Mansfield Doctoral Candidate Field United States A B Harvard College Classical Archaeology 2005 Julia Mansfield studies the history of the United States from a global perspective Her focus is the Early Republic during the Age of Republican Revolutions She is currently writing a dissertation entitled The Disease of Commerce Yellow Fever in the Atlantic World 1793 1828 This work examines a hemorrhagic fever that swept through the West Indies the United States and southern Europe The Disease of Commerce is the first full length account of the pandemic It probes the causes and consequences political diplomatic and scientific of that global event The pandemic overlapped with and shaped the political upheavals that dissolved European empires and gave rise to a new power the United States Julia has received numerous grants to support her work including fellowships from the Consortium for the History of Science Technology and Medicine the Society for Historians of American Foreign Relations the School of Humanities Sciences Stanford University and the Vice Provost of Graduate Education Stanford University Contact Email julia mansfield stanford edu Highlights Research Interests The Early Republic of the United States the Age of Revolutions police powers of government the unfinished republican revolution epidemiology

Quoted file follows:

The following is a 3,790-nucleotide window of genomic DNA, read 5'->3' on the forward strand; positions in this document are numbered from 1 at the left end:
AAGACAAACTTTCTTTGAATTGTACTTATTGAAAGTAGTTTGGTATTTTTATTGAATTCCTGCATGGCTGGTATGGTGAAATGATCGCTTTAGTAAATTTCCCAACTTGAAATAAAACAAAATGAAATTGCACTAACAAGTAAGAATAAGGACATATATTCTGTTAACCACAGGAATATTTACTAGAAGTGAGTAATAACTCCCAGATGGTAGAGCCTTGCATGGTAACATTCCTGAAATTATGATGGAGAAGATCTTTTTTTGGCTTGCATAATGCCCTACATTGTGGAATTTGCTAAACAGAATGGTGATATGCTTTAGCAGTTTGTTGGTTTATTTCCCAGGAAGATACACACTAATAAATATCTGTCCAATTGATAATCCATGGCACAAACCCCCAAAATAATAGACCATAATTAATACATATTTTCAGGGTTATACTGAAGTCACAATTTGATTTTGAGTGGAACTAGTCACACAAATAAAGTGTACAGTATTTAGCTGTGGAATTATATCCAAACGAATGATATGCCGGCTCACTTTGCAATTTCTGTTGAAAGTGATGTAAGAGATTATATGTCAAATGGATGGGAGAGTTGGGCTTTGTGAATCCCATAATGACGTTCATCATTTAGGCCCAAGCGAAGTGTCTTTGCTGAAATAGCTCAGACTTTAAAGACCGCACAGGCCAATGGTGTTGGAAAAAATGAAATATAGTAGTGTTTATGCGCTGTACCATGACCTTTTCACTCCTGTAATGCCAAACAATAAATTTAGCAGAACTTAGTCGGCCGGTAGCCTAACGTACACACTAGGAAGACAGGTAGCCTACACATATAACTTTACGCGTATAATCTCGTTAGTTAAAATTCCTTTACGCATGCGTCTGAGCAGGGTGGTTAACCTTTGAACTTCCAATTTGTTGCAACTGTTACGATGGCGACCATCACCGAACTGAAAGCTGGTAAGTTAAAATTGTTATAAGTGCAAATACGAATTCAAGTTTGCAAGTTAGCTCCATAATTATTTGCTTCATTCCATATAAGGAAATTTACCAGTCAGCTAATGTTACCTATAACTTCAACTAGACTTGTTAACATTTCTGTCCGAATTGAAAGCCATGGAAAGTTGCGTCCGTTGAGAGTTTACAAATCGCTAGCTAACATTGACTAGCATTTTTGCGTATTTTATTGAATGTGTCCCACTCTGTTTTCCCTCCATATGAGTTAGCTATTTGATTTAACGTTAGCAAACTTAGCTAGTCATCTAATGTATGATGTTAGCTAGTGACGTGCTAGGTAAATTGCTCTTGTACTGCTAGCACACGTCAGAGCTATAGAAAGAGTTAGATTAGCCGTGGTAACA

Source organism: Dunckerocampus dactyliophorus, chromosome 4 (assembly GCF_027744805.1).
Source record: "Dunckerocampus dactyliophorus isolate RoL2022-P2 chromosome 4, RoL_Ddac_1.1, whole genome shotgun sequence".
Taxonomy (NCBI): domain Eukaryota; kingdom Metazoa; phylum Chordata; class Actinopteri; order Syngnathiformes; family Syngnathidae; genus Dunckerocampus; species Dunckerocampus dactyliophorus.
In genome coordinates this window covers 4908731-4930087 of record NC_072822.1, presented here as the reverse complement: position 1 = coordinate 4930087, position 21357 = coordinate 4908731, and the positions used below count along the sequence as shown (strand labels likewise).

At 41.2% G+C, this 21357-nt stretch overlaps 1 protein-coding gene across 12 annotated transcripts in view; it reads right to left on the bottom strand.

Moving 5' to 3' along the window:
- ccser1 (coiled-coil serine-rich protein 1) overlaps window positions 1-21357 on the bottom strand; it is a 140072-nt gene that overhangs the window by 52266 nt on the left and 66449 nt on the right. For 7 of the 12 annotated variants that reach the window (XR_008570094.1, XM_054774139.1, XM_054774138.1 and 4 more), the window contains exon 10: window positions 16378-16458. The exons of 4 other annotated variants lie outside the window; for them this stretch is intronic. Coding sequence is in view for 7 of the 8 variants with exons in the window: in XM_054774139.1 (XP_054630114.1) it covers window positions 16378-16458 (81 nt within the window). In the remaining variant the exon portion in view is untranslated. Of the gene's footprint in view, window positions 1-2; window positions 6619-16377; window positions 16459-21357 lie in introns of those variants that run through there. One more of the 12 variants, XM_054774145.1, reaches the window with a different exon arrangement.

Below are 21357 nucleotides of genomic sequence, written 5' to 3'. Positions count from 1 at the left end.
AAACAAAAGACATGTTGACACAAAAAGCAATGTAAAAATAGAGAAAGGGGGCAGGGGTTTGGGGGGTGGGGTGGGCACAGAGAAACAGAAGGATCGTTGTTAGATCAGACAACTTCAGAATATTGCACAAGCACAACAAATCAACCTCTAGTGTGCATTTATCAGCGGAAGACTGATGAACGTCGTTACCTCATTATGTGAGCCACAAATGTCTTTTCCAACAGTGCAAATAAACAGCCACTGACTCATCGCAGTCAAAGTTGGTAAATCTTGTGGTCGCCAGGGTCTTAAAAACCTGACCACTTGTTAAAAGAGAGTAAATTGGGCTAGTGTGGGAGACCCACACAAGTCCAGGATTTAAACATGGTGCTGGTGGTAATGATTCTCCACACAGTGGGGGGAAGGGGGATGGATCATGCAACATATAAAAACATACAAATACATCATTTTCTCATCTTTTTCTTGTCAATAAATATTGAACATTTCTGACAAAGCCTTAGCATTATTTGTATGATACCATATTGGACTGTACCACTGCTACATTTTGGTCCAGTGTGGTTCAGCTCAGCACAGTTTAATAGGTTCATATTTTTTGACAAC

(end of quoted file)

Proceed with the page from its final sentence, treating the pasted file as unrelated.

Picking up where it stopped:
Original URL path: https://history.stanford.edu/people/julia-mansfield (2015-10-06)
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  • Hannah Marcus | Department of History